A controversial priest in La Crosse could be removed from his post, after saying he will challenge a request for him to resign.
Father James Altman said at his sermon Sunday that the head of the Diocese of La Crosse told him to step down last Friday.
The diocese confirmed that, saying it will follow church procedure in an effort to remove him as pastor from his church. A statement from the diocese can be read at the bottom of this story, but says, in part, “The salvation of souls takes precedence over the stability of the pastor in office when these two values come into direct conflict. Although attempts were made to allow Fr. Altman the opportunity to respond to fraternal correction, a resolution of this situation has been unsuccessful.”
Altman, on Sunday during the sermon, said, “So, for the record dear family, Bishop Callahan has asked me to resign as pastor as of this past Friday, two days ago, because I am divisive and ineffective.”
The priest at St. James the Less on the north side of La Crosse made headlines a couple of times over the past year, going after Democrats, COVID-19 protocols, among other things.
He made comments back in September like Democratic Catholics need to repent or “face the fires of hell.”
“So just quit pretending that you’re Catholic and vote Democrat,” Altman says on a far-right media group video back in September. “Repent of your support of that party and its platform or face the fires of hell.”
He later says, in the third person, in the video, “‘Oh, you’re just being political. Father Altman’s too political. Politics has no place in the Catholic Church.’ Bologna.”
After that video, Callahan put out a statement that people are expecting the bishop to make a ‘decisive move’ … either to embrace Altman’s remarks, or to ‘silence him,’ but never took any specific action.
During service over the Easter holiday, Altman was at it again, this time going after COVID-19 protocols.
“Their use of peer pressure to force you into Godless conformity is damnable,” it said in the Easter bulletin. “God is still the best doctor and prayer is still the best medicine.”
He said during a Palm Sunday mass that the COVID-19 protocols were “godless” and “Nazi-esque controls.”
After that, a Christian group started a petition to “Fire anti-vaccine Catholic priest,” that’s received over 18,500 signatures.
Altman said his lawyer will challenge Callahan’s request to resign.
“In response my canon lawyer asked for clarification, asked for the justification and a chance to review what was in my file that suggested I was so divisive and ineffective,” Altman said. “And I say all this only because, I’m no expert on canon law, but understand only that while we are contesting Bishop’s request — and we are — he could, in theory, appoint a parish administrator whilst I remain a pastor without duties, until the appeal goes through Rome, which could take up to a year or more.”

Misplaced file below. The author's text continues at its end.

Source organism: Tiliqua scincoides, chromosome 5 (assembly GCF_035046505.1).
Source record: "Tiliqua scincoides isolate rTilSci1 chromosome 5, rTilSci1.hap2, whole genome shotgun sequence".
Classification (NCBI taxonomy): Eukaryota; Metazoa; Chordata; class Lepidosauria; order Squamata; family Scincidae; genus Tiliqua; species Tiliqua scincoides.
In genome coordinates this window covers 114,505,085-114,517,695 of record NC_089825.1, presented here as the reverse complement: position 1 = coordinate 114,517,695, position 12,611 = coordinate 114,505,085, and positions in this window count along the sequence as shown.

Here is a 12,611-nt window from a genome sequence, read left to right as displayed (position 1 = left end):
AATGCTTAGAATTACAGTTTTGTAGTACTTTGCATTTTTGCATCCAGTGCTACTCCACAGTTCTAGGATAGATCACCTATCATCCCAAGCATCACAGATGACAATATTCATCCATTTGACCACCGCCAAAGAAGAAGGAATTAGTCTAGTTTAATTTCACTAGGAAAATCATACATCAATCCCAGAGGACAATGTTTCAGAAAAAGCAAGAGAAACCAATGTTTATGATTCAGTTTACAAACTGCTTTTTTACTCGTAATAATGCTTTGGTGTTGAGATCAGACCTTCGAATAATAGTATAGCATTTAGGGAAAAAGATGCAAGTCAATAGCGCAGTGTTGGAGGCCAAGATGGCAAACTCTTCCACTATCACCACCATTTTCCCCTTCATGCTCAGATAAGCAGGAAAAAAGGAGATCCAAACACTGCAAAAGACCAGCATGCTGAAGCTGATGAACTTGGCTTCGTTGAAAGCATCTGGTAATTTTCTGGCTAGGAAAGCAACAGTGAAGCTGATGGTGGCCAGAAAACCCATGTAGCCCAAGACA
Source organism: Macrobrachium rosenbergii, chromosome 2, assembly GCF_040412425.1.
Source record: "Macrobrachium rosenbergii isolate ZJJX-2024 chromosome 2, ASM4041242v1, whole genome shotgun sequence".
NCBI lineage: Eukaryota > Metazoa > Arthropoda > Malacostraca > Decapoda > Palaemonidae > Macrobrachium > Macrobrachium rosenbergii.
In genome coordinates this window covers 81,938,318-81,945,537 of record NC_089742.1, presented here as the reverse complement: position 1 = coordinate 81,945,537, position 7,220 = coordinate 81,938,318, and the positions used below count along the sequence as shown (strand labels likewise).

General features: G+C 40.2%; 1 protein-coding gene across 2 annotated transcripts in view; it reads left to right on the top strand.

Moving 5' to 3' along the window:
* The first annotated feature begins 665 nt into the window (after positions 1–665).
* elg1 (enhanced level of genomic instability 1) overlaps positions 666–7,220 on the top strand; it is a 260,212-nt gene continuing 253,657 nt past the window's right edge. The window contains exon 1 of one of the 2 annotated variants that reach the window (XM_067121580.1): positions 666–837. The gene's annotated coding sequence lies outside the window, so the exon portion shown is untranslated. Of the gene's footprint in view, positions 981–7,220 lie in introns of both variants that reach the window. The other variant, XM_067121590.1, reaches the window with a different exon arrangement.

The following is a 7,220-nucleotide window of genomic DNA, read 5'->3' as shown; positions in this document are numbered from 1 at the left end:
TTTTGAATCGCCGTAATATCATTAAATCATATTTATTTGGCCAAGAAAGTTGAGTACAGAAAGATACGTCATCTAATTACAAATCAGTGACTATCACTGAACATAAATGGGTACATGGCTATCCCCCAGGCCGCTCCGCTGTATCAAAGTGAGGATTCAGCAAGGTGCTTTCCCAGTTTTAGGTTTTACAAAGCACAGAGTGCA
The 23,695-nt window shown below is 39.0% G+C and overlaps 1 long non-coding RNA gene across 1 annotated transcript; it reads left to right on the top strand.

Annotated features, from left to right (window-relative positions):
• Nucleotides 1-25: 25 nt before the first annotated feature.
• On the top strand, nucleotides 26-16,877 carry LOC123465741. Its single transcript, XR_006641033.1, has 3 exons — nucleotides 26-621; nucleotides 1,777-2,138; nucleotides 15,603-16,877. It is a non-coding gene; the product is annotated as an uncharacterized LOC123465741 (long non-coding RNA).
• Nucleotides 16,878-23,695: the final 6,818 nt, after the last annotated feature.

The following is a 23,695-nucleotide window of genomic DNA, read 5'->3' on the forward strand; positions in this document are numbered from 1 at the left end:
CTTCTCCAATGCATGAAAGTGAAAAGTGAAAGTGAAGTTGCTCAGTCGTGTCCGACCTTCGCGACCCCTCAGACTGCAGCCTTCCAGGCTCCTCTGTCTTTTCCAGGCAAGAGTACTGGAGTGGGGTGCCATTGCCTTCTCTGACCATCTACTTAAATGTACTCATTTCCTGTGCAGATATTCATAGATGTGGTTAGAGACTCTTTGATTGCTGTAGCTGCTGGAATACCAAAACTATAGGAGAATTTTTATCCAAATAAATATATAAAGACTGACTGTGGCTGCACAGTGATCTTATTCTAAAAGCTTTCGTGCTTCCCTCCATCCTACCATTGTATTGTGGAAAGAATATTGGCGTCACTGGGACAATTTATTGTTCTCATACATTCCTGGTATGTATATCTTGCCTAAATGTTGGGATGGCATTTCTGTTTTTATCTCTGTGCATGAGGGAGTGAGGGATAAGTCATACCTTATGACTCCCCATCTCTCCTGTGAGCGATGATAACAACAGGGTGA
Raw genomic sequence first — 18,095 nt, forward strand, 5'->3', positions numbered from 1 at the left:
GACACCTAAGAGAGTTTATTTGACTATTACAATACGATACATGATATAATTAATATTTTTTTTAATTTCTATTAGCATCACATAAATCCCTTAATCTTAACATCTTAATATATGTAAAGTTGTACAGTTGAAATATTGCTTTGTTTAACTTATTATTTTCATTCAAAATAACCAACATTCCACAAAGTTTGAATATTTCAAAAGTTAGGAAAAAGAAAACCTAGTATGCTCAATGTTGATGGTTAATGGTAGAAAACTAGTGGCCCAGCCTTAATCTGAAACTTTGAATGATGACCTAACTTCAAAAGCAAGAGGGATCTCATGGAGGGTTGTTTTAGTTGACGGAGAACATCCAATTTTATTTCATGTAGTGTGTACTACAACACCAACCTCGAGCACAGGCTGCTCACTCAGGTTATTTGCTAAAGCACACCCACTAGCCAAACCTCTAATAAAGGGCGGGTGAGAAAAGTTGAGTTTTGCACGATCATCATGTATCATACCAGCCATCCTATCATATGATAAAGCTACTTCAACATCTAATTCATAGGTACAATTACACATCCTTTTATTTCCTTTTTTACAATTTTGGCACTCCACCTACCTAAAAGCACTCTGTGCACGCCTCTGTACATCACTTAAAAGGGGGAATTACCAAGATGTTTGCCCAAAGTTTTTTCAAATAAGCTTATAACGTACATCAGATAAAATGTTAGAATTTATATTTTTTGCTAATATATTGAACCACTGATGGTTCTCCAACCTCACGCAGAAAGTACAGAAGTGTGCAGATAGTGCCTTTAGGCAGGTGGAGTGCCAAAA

A donations website that created a fundraiser says Altman has been “the subject to diabolical persecution just for doing his job as a shepherd to his flock,” has raised over $175,900 as of early Tuesday to help with Altman’s lawyer fees. The initial goal was $20,000.
That fundraiser was created by “Caritas in Veritate.” An update on the site says, “Father was in awe and is extremely grateful. He said Canon lawyers cost $250/hr so this is really helpful.”
On Monday afternoon, the Diocese of La Crosse responded with this statement:
Diocesan Statement Regarding Father James Altman
Fr. James Altman has recently made public the request from Bishop William Patrick Callahan that he resign his office of pastor of Saint James the Less Parish in the Diocese of La Crosse, Wisconsin, as well as his intent to decline the request. As a result, the Diocese of La Crosse will respond in accordance to the canonical process as needed for the removal of a priest from his office as pastor.
During the past year, concerns have been expressed related to the ministry of Fr. James Altman, a priest in the Diocese of La Crosse. Bishop Callahan of the Diocese of La Crosse, and canonical representatives have worked to fraternally and privately address those concerns. The process has been pastoral and administrative with a desire toward a just resolution among all parties.
The ministry of pastor was instituted in the Church not for the benefit of the one to whom it is entrusted, but for the pastoral and sacramental care of those for whom it is conferred. The salvation of souls takes precedence over the stability of the pastor in office when these two values come into direct conflict. Although attempts were made to allow Fr. Altman the opportunity to respond to fraternal correction, a resolution of this situation has been unsuccessful.
It is important to note that this is not a penal remedy but a pastoral remedy. Bishop Callahan asks for your prayers for Fr. Altman, for the congregation of St. James, and the faithful of the Diocese of La Crosse and beyond. While any change made to the ministry of a pastor is difficult, it is done with the hope that God’s work of justice, reconciliation and healing may be realized in the Body of Christ for a positive outcome.
The Diocese of La Crosse asks for the consideration of respect, safety and prayers at this time for all involved.